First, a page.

Estimating addition II
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Overview
Using this Resource
Connecting to the Curriculum
Marking Student Responses
Working with Students
Further Resources
Estimation is an approximately correct answer you can easily work out in your head, NOT the calculation of an exact amount.
Estimate the totals of the following sets of numbers. Do not calculate the exact total.


a)

364 + 238 + 174
Show how to get the approximate total.


b)

2 387 + 3 628
Show how to get the approximate total.


c)

438 + 531 + 247 + 571 + 361
Show how to get the approximate total.

Task administration:
This task is completed with pencil and paper only.
Level:
4
Curriculum info:
Key Competencies:
Keywords:
Description of task:
Students to show how they estimate in some addition problems.
Curriculum Links:
This resource can help to identify students' ability to apply additive strategies flexibly to whole numbers.
Key competencies
This resource involves recording the strategies students use to estimate addition problems. This relates to the Key Competency: Using language, symbols and text.
For more information see https://nzcurriculum.tki.org.nz/Keycompetencies.
Learning Progression Frameworks
This resource can provide evidence of learning associated with within the Mathematics Learning Progressions Frameworks.
Read more about the Learning Progressions Frameworks.Answers/responses:
Y8 (11/2004)  
a) 
An acceptable estimation strategy with an appropriate estimate. For example:

difficult 
b) 
An acceptable estimation strategy with an appropriate estimate. For example:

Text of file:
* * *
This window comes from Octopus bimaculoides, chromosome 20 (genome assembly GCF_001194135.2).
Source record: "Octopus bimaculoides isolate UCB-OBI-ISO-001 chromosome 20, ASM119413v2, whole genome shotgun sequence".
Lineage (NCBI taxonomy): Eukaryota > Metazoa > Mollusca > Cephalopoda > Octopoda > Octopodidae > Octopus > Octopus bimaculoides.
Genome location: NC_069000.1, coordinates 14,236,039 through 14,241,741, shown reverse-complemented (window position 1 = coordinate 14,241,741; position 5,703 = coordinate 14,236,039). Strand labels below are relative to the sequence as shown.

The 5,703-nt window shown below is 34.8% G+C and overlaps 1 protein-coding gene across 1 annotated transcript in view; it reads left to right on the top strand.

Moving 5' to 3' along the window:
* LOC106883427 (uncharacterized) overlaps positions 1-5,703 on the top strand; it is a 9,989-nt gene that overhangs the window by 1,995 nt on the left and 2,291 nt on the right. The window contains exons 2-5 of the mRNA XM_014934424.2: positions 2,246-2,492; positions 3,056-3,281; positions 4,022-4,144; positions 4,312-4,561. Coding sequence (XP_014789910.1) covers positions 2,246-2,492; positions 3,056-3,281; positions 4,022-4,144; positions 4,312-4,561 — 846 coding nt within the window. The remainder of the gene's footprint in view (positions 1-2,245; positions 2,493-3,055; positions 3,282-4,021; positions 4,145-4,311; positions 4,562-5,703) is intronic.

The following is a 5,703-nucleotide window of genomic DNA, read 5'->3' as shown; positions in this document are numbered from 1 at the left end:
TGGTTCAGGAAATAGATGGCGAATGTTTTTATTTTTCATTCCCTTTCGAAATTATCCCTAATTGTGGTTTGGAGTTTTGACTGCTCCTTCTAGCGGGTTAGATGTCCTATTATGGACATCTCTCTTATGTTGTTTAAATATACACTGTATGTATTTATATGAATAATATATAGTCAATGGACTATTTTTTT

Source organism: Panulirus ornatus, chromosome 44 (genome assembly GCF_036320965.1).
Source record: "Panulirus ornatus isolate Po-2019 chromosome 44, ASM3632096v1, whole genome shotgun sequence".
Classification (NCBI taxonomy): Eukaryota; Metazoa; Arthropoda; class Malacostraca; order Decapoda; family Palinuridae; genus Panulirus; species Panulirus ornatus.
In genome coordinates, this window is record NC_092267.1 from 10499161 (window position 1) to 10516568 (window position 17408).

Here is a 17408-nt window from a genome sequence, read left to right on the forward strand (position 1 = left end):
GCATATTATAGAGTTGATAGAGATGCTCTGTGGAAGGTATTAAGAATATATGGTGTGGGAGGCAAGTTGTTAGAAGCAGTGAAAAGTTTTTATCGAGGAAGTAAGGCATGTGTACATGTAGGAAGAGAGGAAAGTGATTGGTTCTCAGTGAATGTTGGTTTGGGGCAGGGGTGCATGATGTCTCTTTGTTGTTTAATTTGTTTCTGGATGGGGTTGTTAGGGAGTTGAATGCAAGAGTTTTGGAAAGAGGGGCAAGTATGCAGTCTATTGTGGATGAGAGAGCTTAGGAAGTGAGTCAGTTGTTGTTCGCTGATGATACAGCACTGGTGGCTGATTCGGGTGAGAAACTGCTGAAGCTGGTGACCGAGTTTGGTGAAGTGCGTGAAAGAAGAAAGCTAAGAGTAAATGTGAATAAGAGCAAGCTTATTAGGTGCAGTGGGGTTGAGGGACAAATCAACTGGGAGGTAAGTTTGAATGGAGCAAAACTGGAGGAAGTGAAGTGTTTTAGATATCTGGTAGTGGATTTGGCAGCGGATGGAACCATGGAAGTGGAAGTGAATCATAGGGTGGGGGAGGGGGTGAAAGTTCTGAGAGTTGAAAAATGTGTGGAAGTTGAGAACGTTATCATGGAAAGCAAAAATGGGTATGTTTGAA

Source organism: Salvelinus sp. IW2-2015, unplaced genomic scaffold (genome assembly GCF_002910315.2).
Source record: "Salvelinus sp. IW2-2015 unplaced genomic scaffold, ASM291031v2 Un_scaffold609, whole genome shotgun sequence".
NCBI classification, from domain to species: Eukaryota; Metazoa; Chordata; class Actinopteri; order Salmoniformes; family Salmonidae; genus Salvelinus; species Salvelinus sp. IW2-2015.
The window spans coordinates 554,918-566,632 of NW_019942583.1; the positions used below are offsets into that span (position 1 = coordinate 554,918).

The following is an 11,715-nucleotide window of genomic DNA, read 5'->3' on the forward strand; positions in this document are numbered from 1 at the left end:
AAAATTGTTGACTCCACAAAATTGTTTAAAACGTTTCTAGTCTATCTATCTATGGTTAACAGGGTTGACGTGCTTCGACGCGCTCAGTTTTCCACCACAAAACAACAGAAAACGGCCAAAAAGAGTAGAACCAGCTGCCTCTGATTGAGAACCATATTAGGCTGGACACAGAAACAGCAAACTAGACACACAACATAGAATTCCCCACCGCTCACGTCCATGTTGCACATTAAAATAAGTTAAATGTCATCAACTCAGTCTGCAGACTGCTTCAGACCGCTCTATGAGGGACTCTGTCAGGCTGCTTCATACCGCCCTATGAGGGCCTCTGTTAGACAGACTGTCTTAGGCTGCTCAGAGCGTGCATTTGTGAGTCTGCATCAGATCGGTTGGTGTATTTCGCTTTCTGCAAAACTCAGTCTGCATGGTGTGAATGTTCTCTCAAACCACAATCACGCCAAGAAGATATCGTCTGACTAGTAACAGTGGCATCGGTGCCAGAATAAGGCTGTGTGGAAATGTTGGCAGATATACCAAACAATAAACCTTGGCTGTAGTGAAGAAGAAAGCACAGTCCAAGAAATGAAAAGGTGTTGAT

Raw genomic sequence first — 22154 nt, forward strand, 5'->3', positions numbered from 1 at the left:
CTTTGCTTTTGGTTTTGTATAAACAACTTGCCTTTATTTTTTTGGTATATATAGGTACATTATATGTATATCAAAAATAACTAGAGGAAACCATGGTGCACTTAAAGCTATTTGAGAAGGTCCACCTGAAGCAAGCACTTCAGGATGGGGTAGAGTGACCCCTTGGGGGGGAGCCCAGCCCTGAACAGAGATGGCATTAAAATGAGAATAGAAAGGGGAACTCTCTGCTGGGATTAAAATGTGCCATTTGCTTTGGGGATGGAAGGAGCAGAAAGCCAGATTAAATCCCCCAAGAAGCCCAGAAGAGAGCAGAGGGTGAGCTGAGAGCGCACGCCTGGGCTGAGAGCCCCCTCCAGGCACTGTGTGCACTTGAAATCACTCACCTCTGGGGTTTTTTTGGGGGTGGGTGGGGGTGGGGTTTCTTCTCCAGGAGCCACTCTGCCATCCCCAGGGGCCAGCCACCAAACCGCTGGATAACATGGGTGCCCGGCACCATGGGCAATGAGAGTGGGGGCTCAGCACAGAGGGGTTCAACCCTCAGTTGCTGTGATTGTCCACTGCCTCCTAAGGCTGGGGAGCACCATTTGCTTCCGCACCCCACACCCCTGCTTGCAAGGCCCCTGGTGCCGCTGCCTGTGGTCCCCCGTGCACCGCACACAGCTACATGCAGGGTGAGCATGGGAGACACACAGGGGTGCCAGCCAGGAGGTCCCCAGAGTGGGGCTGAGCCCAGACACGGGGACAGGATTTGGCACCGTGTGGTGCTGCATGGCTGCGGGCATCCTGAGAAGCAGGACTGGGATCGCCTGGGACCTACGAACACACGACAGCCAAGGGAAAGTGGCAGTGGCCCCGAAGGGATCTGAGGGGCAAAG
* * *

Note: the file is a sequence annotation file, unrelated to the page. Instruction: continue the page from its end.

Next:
difficult 
c) 
An acceptable estimation strategy with an appropriate estimate. For example:

very difficult 
Results based on a sample of 228 students at a representative sample of schools.
NOTE:
These questions are difficult because students often attempt to use an estimation strategy, but either could not appropriately apply it, or could not produce a reasonable estimate with it.
For further information about estimation, refer to Computational estimation concept map.
Teaching and learning:
Students at this level who are learning to calculate numbers appear to have a reluctance to estimate. If they can work out the answer then they cannot see a reason for estimating. To help students understand the need for estimation encourage discussion about situations when estimation should be used, e.g., for a quick total at the supermarket.
Prior knowledge needed
 A firm base of addition and subtraction facts.
 Good place value concepts.
 Ability to mentally add numbers in tens, hundreds, etc, using standard place value concepts.
Diagnostic and formative information:

Strategy name  Likely calculation  Typical estimate(s)  % using strategy 
Frontend 
a) 300 + 200 + 100 or 3 + 2 + 1 b)2 000 + 3 000 or 2 + 3 c) 400 + 500 + 200 + 500 + 300 or 4 + 5 + 2 + 5 + 3 
600 5 000 1 900 
1% 1% 2% 

Front end and final compensation 
a) 600 + 60 + 30 + 70 or 600 + 60 + 40 + 70 b) 5 000 + 300 + 600 or 5 000 + 400 + 600 c) 1 900 + 40 + 30 + 40 + 70 + 60 
760 or 770 5 900 or 6 000 2 140